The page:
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order passed by the original authority, under the aforesaid stipulated circumstances namely, as that of the order passed without jurisdiction or by assuming the jurisdiction which is not possessed or the exercise of power in excess of the jurisdiction or by crossing the limits of the jurisdiction or that there is flagrant disregard to the law or the rules of procedure or violation of principles of natural justice or there is failure of justice or the order has resulted into gross injustice. The .....

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wo basic aspects; one, is that as per the provision prevailing prior to 20/11/2012, the language was "goods as such", whereas, after amendment, the liability with regard to the amount of cenvat credit is considered and reduced to 2.5% for each closure of the year or a part thereof even if the goods are removed after being used. Further, the said aspect has been considered by the Division Bench of this Court in case of CCE v. Solectron Centum Electronics Ltd., [2014 (309) ELT 479 (Kar.) .....

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acturer of the final products shall pay an amount equal to the credit availed in respect of such inputs or capital goods and such removal shall be made under the cover of an invoice referred to in Rule 7." 11. The liability to pay duty on capital goods arises after the capital goods have been removed as such. The word "as such" is being the subject matter of interpretation by the various Courts. Punjab and Haryana High Court in the case of Commissioner of Central Excise, Ludhiana .....

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ins India Ltd. v. Commissioner of Central Excise, Pune-III reported in 2007 (219) E.L.T. 911 (Tri-Mumbai) confirmed the order of the Appellate Tribunal which has held as under: "The plain and simple meaning of expression "as such" would be that capital goods are removed without putting them to use. Admittedly, in the present case capital goods have been used for a period of more than 7 to 8 years. As such, interpretation given by the authorities below would lead to absurd results .....

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xcise reported in 2012 (281) E.L.T. 714 (Del.), after referring to the various judgments held as under: "In the present case the appellant purchased the capital goods in the period between 2003 and 2005 and used them in its factory till they were sold to M/s. Harsha International (Khaini) Pvt. Ltd., in June and July, 2007. Thus the capital goods were used for a period of 2 to 4 years. They cannot, therefore, be stated to be sold "as such" capital goods. They were sold as used capi .....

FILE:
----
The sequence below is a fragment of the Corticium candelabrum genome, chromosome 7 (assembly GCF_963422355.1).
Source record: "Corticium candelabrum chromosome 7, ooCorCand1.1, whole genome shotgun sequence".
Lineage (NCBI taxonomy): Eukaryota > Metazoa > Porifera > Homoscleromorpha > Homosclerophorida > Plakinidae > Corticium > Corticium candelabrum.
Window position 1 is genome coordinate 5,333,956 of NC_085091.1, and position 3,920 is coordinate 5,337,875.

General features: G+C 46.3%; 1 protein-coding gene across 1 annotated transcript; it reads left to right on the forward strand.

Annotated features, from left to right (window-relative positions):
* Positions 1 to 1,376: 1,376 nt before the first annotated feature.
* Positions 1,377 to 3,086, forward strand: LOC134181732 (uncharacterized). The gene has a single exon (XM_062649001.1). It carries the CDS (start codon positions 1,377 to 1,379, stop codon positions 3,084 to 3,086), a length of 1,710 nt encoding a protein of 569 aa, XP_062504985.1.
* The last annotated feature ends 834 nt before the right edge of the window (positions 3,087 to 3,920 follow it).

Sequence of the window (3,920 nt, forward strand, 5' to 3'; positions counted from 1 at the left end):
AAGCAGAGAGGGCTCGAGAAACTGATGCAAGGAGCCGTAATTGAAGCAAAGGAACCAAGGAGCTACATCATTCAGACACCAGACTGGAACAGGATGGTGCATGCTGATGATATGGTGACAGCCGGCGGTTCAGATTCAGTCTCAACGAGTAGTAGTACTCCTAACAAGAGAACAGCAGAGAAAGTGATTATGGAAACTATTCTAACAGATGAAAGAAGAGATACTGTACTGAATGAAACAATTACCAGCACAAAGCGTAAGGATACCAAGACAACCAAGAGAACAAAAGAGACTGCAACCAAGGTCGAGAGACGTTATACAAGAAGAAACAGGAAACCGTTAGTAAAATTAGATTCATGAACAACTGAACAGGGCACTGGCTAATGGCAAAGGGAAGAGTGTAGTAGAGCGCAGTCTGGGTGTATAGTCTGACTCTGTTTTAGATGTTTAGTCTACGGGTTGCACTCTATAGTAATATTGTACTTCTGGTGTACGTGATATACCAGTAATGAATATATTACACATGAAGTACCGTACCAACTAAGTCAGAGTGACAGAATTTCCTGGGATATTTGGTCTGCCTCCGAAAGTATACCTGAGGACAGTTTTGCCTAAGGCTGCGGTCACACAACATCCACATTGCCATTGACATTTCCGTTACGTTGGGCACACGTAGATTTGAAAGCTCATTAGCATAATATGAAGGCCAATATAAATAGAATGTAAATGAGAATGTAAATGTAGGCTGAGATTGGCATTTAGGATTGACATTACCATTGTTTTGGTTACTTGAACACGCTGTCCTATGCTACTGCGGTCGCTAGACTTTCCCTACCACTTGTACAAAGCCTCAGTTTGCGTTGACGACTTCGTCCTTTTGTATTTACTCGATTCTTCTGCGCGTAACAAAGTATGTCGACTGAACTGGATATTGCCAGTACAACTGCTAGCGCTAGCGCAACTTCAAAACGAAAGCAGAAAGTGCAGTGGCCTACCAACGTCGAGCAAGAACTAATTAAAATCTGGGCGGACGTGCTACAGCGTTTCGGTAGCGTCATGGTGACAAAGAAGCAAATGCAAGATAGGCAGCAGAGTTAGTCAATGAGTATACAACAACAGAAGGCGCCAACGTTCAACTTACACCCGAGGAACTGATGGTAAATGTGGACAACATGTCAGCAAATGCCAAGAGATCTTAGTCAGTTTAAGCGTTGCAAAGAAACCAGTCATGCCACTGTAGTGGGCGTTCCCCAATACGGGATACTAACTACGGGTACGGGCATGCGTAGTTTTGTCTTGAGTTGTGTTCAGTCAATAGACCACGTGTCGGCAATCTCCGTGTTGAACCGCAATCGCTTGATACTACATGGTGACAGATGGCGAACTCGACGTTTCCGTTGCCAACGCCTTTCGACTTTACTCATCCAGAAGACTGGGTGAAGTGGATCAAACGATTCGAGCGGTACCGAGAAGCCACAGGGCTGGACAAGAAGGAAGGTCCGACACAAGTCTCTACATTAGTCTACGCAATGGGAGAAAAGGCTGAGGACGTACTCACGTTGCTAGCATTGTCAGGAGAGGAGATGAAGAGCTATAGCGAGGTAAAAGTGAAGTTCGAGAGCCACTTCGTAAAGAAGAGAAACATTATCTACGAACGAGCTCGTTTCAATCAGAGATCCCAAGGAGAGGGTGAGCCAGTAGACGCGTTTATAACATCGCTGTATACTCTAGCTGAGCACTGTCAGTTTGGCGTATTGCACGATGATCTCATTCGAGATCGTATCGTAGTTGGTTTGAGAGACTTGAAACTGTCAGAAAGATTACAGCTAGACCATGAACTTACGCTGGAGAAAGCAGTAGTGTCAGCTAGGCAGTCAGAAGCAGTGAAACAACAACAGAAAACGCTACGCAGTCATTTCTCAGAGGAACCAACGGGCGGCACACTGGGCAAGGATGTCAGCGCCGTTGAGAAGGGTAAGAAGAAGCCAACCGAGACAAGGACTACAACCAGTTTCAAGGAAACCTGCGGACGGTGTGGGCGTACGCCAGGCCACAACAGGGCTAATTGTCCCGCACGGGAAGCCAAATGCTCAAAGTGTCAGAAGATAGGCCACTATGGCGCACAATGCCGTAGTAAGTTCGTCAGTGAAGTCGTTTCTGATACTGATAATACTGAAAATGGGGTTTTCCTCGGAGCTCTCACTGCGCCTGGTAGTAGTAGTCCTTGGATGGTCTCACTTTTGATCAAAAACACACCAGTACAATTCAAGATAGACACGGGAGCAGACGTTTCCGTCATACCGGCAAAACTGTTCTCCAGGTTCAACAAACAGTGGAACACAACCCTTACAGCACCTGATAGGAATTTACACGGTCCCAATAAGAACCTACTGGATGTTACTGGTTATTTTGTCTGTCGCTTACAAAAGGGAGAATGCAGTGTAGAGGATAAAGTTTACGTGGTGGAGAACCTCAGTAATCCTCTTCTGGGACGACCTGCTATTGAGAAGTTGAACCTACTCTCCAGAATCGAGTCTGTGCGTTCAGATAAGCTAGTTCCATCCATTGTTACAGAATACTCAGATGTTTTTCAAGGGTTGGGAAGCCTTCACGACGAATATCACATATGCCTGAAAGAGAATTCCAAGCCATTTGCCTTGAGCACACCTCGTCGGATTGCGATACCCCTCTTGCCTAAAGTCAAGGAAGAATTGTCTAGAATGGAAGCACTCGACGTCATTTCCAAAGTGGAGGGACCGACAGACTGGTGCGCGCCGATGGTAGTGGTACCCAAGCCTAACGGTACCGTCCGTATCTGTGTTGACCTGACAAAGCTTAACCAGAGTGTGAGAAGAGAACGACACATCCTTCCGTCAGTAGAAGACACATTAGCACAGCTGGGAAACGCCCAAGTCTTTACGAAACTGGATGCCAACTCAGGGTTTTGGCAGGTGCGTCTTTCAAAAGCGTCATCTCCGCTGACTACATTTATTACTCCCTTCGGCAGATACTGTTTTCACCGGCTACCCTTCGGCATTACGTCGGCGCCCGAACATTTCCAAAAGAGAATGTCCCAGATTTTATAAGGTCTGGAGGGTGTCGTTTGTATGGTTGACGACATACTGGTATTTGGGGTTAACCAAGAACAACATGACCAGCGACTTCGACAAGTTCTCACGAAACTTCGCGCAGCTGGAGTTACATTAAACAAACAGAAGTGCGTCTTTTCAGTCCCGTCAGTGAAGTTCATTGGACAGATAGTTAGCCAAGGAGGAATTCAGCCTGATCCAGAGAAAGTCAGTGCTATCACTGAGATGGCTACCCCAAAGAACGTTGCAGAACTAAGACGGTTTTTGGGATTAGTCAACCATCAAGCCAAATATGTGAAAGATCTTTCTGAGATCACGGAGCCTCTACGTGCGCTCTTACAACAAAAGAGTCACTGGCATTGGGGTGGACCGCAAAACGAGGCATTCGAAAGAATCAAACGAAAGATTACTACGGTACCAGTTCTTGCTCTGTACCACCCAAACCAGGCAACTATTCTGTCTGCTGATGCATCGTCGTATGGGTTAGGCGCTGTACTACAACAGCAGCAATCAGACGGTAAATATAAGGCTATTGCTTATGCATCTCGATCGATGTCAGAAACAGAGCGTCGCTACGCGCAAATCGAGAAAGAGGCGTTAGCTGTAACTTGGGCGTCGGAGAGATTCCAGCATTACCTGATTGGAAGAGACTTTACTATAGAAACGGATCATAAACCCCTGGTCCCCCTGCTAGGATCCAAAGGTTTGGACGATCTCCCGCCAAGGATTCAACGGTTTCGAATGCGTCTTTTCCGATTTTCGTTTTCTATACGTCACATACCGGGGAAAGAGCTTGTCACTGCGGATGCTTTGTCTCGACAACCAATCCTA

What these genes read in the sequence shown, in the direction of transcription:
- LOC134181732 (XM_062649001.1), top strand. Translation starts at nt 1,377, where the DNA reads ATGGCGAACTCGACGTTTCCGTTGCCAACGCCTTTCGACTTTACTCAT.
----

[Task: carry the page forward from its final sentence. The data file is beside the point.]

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an amount equal to the CENVAT Credit taken on the said capital goods reduced by 2.5 per cent for each quarter of a year or part thereof from the date of taking the Cenvat Credit." This proviso was added by a Notification No. 39/2007 dated 13.11.2007. Therefore, prior to 13.11.2007, there was no duty payable in respect of capital goods which was used before it is removed. In that view of the matter, second question of law is answered in favour of the assessee and against the Revenue.' 12 .....

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f either side. But in our considered view, if the aforesaid vital defence is not to be considered by the first appellate authority, the resultant effect would be gross miscarriage of justice. Under these circumstances, we find that it would be an appropriate case to exercise power under Article 226 of the Constitution to interfere with the order of the first appellate authority and to direct the first appellate authority to consider the matter in light of the observations made by this Court in t .....

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tained and it was a fit case to exercise power under Article 226 of the Constitution to interfere with the order of the first appellate authority and the interference not being made, has resulted in failure of justice. But at the same time, even if it becomes a case for exercise of the power under Article 226 of the Constitution, the Court may ensure that no litigant or the assessee takes any undue benefit of the power under Article 226 of the Constitution. If the case is considered in favour of .....